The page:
Salvage lymphadenectomy for isolated cervical lymph node recurrence after curative resection of thoracic esophageal squamous cell carcinoma
Original Article

Salvage lymphadenectomy for isolated cervical lymph node recurrence after curative resection of thoracic esophageal squamous cell carcinoma

Zhen Wang1,2#, Shaofeng Lin1#, Feng Wang1, Shuoyan Liu1

1Department of Thoracic Surgery, Fujian Cancer Hospital & Fujian Medical University Cancer Hospital, Fuzhou 350014, China; 2Department of Thoracic Surgery, National Cancer Center/Cancer Hospital, Chinese Academy of Medical Sciences and Peking Union Medical College, Beijing 100021, China

Contributions: (I) Conception and design: Z Wang, S Lin; (II) Administrative support: S Liu; (III) Provision of study materials or patients: Z Wang, S Lin; (IV) Collection and assembly of data: Z Wang, (V) Data analysis and interpretation: S Lin, F Wang; (VI) Manuscript writing: All authors; (VII) Final approval of manuscript: All authors.

#These authors contributed equally to this work.

Correspondence to: Shuoyan Liu. Department of Thoracic Surgery, Fujian Cancer Hospital & Fujian Medical University Cancer Hospital, No. 420, Fuma Road, Fuzhou 350014, China. Email: shuoyanliu2010@163.com.

Background: Patients with thoracic esophageal squamous cell carcinoma (ESCC) often display recurrence in the cervical lymph nodes after surgery. The optimal treatment strategy for these patients has not been established. We retrospectively reviewed patients who underwent salvage lymphadenectomy plus adjuvant radiotherapy/chemotherapy for recurrence limited to the cervical lymph nodes to explore whether salvage treatment could provide an opportunity for curing these patients and to observe the prognostic factors for the patients after salvage treatment.

Methods: All patients with ESCC who underwent esophagectomy with lymphadenectomy and who were diagnosed with a relapse in the cervical nodes between 2007 to 2014. All cases received salvage lymphadenectomy plus adjuvant radiotherapy/chemotherapy. Their clinical characteristics and outcomes were analysed.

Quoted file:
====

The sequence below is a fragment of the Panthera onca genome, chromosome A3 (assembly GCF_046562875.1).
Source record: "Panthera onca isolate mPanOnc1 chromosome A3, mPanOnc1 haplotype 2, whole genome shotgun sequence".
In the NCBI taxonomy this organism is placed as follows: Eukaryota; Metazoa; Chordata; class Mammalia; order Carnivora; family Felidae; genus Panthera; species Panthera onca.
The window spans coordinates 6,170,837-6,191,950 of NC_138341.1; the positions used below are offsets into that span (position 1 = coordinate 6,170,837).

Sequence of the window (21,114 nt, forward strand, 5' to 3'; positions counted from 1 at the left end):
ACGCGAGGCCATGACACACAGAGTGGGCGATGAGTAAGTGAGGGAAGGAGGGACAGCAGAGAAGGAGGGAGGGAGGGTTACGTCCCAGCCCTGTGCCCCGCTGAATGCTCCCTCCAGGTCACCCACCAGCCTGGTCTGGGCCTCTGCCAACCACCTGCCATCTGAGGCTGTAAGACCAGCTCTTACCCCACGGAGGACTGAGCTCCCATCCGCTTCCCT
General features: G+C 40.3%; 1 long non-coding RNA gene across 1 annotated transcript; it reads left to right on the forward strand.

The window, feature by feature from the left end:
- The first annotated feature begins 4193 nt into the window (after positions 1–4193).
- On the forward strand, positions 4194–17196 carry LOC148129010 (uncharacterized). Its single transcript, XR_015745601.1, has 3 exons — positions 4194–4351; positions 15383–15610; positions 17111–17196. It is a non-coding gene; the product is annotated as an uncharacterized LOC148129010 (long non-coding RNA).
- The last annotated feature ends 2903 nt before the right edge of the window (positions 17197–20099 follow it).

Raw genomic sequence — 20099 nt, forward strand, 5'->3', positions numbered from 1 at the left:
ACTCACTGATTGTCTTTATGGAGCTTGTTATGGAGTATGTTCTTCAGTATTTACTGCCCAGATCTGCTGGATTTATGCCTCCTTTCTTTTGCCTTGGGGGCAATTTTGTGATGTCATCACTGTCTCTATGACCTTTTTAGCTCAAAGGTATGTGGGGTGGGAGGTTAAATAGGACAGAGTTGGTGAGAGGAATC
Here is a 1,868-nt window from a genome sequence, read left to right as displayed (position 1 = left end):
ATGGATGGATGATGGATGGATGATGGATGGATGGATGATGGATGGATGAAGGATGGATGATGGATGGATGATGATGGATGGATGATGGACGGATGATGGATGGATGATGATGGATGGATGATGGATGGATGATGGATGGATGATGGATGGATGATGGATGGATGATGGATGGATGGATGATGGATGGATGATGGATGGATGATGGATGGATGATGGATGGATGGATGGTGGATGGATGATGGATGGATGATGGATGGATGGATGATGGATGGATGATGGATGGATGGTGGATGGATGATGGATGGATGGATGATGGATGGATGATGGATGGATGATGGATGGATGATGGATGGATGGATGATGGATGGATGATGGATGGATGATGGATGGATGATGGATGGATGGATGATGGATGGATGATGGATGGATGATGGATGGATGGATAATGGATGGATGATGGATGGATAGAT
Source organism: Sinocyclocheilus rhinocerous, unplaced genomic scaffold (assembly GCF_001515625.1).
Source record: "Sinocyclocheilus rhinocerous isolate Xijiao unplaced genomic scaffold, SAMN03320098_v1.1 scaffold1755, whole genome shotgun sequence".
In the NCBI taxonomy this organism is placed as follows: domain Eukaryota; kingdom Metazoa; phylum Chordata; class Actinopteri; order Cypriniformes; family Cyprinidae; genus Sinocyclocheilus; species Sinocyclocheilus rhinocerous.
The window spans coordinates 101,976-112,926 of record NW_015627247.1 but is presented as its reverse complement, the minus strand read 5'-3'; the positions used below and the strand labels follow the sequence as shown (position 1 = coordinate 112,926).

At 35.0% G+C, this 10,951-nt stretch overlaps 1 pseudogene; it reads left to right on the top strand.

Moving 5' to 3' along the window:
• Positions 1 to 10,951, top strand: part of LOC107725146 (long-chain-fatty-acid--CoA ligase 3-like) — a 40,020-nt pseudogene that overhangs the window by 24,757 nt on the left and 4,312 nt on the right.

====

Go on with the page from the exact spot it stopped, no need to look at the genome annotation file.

Results: A total of 66 patients were diagnosed with recurrence in the cervical nodes after esophagectomy. Among these patients, 21 (31.8%) relapsed 6 months after esophagectomy and 45 (68.2%) recurrences were found 6 months later. Solitary cervical node recurrence was found in 31 (47.0%) patients while 35 (53.0%) cases showed multiple node relapse. Fifty-four (81.8%) patients underwent radical resection while 12 (18.2%) received reduction surgery. The univariate survival analysis showed that patients with solitary cervical node relapse had a better prognosis than patients with multiple node relapse (P=0.001). Patients who were diagnosed with a recurrence in 6 months after esophagectomy had worse outcomes than patients who relapsed 6 months later (P=0.007). Patients who underwent radical salvage lymphadenectomy had better survival than patients who underwent reduction dissection (P=0.004). The number of positive nodes at esophagectomy (3 or more/2 or less) and surgical treatment for recurrence (reduction/radical surgery) were found to have independent prognostic values by multivariate analysis, whereas the other two factors were not statistically significant.

Conclusions: Salvage cervical lymphadenectomy plus adjuvant radiotherapy/chemotherapy is an effective and safe treatment for ESCC patients who develop cervical lymph node recurrence after curative esophagectomy. A lower primary N stage and radical resection of recurrent nodes were found to have independent prognostic values for these patients.

Keywords: Esophageal neoplasms; salvage lymphadenectomy; lymph node recurrence


Submitted Dec 21, 2018. Accepted for publication Apr 17, 2019.

doi: 10.21037/atm.2019.04.64


Introduction

Esophageal cancer is the fifth most common cancers in China, accounting for about 20,000 cancer related deaths annually. More than 90% of esophageal cancer cases have been classified as ESCC in China while esophageal adenocarcinoma is the predominant type in western countries (1,2). Advances in multimodal treatment in recent years, including neoadjuvant chemoradiotherapy and minimally invasive esophagectomy have improved the prognosis and quality of life of patients with ESCC (3,4). However, more than half of these patients develops locoregional or distant recurrence within 3 years after esophagectomy (5-7).